Luigi Fumi, "L'inquisizione romana e lo stato di Milano" (Archivio Storico Lombardo, XXXVII (1910), pp. 5-124)

"Tutto l'archivio peri nel 1788. Il 3 giugno di quell'anno nel cortile del convento di S. M. delle Grazie si abbruciarono i processi e le denunzie, compresi i corrispondenti registri, alla presenza degli ufficiali della pubblica registratura, dell'archivista della giunta economale e di un delegato della curia ecclesiastica, il canonico ordinario Gambarana. Questi avrebbe desiderato conservare i registri dei processi e le informazioni degli inquisitori alla Congragazione di Roma nell'archivio Arcivescovile; erano venti e più volumi. Anche mons. Vismara, consigliere della I.R. Commissione ecclesiastica, si faceva carico di farli abbruciare; ma il governo non volle che in alcun modo si conservassero. Si temeva l'infamia delle famiglie processate e si preoccupavano delle vendette. Tuttavia, si disse di lasciare soltanto quelle carte che "riguardavano punti di storia e di erudizione, senza discapito dell'onore del terzi.""

http://emeroteca.braidense.it/eva/sfogl ... colo=61532

The entire archive perished in 1788. On 3 June that year in the courtyard of the Monastery of S. Maria delle Grazie, there were burned the transcripts of the trials and the denunciations, including the corresponding registers, in the presence of the officials of the public registry, the archivist of the Supply Council, and a representative of the Church, the canon regular Gambarana. These would have wanted to preserve the registers of the trials and the information of the inquisitors at the Congregation of Rome in the Archbishop's archives; they were 20 or more volumes. Monsignor Vismara, counsellor of the Imperial Regio Church Commission, also took care from burning them; but the governor wished that they were in no way preserved. He feared the shame of the families named in the trials and was worried about retribution. However, he said to leave some of the records which 'concerned points of history and scholarship, without doing damage to the honour of their heritage.'


So it seems you are at least partly right - the Church assented when the secular authority, for what seem to have been legal threats, wanted to burn any reason for one family to gain something from another, by shaming them by what must have been more recent association than the 14th century.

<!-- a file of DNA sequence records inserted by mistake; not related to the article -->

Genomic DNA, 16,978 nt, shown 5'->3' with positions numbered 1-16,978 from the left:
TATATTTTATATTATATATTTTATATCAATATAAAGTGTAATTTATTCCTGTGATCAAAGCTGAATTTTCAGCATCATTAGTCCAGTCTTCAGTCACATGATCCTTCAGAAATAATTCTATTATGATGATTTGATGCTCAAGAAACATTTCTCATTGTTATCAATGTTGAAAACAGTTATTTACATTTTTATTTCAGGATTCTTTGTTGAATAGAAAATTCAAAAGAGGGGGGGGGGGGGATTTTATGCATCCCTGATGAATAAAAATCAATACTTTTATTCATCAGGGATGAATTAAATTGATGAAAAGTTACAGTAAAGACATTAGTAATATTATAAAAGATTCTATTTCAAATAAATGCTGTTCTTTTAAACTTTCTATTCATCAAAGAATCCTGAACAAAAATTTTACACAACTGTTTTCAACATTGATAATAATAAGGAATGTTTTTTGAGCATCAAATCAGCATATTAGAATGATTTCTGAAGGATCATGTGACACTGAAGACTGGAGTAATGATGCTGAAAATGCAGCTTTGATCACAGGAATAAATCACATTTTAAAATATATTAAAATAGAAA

In fact, Fumi tells us on the previous page that the earliest records surviving today are from 1314, but that they originally went back to the beginning of the Inquisition itself at the beginning of the 13th century. We also learn (pp. 14-15) that the Bolognese Inquisition records were similarly destroyed in 1797.

It is truly a shame that they were, and it is indicative of what "history" meant to the governor when he burned everything that might shame a family, and only kept stuff that was of "historical or scholarly interest". I can only imagine what he thought was important, given that our practice of history today relies on every scrap of documentary information available. He probably only wanted summaries of things, as if "history" were a story like any other, arranged in neat paragraphs and told by an authority.

Thanks for making me look into this detail.
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Re: Visconti marriage & betrothal commemorations

#114
Ross G. R. Caldwell wrote: Re. Bernardino Corio, L'Historia di Milano (1503)
In sum, insofar as the existence of the sect and its fate survived in the Milanese imagination, it was in a legendary form (boilerplate sex scandal, a tactic used from antiquity to today) which bore almost no relation to the real events and that omitted every detail, including Maifreda herself, and no popess, while presenting a scandalous portrait of the sect.
Since this is now being referenced in this thread, and wrongly (e.g., Marco is citing it as actual history: “[Visconti] Duke who ordered the burning of the followers of the heretic Guglielma”), its relevance needs to be touched on: Guglielma still meant something to someone important enough in 1503 for a spurious history to have been concocted by someone. With a Visconti having been involved in Galeazzo’s assassination and the recent return to power of Massimiliano Sforza there was plenty of political uncertainty that would have lent itself to the type of negative propaganda that ended up in Corio’s work…but the bottom line is someone of importance was still connected to Guglielma at that late date.

Whether the Visconti actively supported Guglielma, at worst they turned a blind eye to her efforts from her base in the large Abbey of Chiaravalle on the outskirts of Milan, they were branded as supporters of Gugleilma/Maifreda in the records of their own heresy trials (carried out by the Dominicans).

But let’s move closer to the time of the creation of the PMB is this Wiki passage (which I am still in the process of verifying, i.e., the godfather claim noted below) for a Visconti/Sforza connection:
In 1430, at the age of six, Bianca Maria was betrothed to the condottiero Francesco I Sforza, a man twenty-four years older than she was. In that year the condotta (contract) between Milan and Sforza came to an end, and the betrothal was a move to keep the powerful general tied with Milan. It has also been suggested that Visconti enticed Sforza with the promise of appointing him as legitimate heir to the duchy. Sforza probably also accepted because of the rich dowry, which included territories in the areas of Cremona, Castellazzo and Bosco Frugarolo. The contract was signed on February 23, 1432, in the castle of Porta Giovia, the Visconti residence in Milan. Bianca Maria's official spokesperson was her godfather, Andrea Visconti, general of the Humiliates order. http://en.wikipedia.org/wiki/Bianca_Maria_Visconti